Is Alzheimer’s Hereditary?
Alzheimer's disease is one of several forms of dementia. Dementia is a general syndrome which includes Alzheimer's and other similar conditions. Vascular dementia, dementia with Lewy bodies (DLB), mixed dementia and Parkinson's disease are other conditions which can cause symptoms sometimes similar to Alzheimer's.
Any disease or affliction which damages the brain can result in dementia symptoms. Memory loss, cognitive problems, issues with communication and speech -- all are signs that can suggest dementia.
There are tens of millions of people around the world suffering from some form of dementia. The majority of them, 60% to 70%, have Alzheimer's disease. Alzheimer's and other types of dementia most commonly affect those over 50 or 60 years of age. If your parents or grandparents have Alzheimer's, you might wonder about your own chances of developing the condition. Is it hereditary?
Dementia Is Rarely Inherited
One person diagnosed with dementia might wonder about the chance of passing the condition along to their children. The good news is that, in most cases, dementia is not inherited. However, this depends on the type of dementia that is involved. One exception is Huntington's disease, which can be inherited and can cause dementia.
Studies indicate that 99% of Alzheimer's cases have nothing to do with a person's heredity. It is true that if your parents and/or grandparents developed Alzheimer's your risk is slightly increased. However, this has more to do with the fact that the longer you live, the higher your risk of developing Alzheimer's.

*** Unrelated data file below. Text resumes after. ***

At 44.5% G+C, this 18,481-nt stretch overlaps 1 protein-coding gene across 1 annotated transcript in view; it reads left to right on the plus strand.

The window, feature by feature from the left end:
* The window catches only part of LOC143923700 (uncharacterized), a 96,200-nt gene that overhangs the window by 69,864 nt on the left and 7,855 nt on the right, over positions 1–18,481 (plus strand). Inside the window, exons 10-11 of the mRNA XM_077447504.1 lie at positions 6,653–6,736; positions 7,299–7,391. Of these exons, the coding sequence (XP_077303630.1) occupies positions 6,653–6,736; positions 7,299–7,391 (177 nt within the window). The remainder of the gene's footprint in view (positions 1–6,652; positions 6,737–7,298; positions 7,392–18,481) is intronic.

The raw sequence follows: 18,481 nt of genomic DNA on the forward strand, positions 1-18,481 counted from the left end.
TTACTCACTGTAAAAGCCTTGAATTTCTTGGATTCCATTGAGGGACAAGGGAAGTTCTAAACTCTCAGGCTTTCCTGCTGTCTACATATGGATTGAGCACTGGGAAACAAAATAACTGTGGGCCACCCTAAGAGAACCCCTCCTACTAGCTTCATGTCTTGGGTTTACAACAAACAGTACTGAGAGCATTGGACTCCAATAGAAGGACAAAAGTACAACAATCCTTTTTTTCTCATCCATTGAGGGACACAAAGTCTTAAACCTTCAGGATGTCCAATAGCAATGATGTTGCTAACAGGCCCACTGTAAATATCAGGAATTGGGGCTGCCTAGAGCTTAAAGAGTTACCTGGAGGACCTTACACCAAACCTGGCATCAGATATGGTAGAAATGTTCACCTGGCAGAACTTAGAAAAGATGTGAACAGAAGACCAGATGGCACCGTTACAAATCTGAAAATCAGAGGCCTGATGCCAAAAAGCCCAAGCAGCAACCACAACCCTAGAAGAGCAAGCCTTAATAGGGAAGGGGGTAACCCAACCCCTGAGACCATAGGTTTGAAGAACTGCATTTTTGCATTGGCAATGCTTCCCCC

If the people that passed on your family genes consistently lived past the age of 80, the odds are that you will also. That's probably because they passed on healthy living practices that will give you have a good chance of living longer than average. The 80 year hallmark is where incidence rates of Alzheimer's rise dramatically.
When Is Dementia Inherited?
There is a very small number of people with a greater risk of developing Alzheimer's linked to hereditary factors. Less than 1% of all undiagnosed Alzheimer's patients have one of three genes which have been linked to early onset Alzheimer's. When the APP, PS1 and PS2 genes are present, Alzheimer's can start causing problems when the person is in their 30s or 40s. This is often inherited.
In the case where those specific genes are identified, Alzheimer's can be passed on, and was often present in previous generations. This is extremely rare. Other than Huntington's disease, the rare Alzheimer's exceptions, and a small number of Lewy body dementia cases, dementia is not an inherited problem.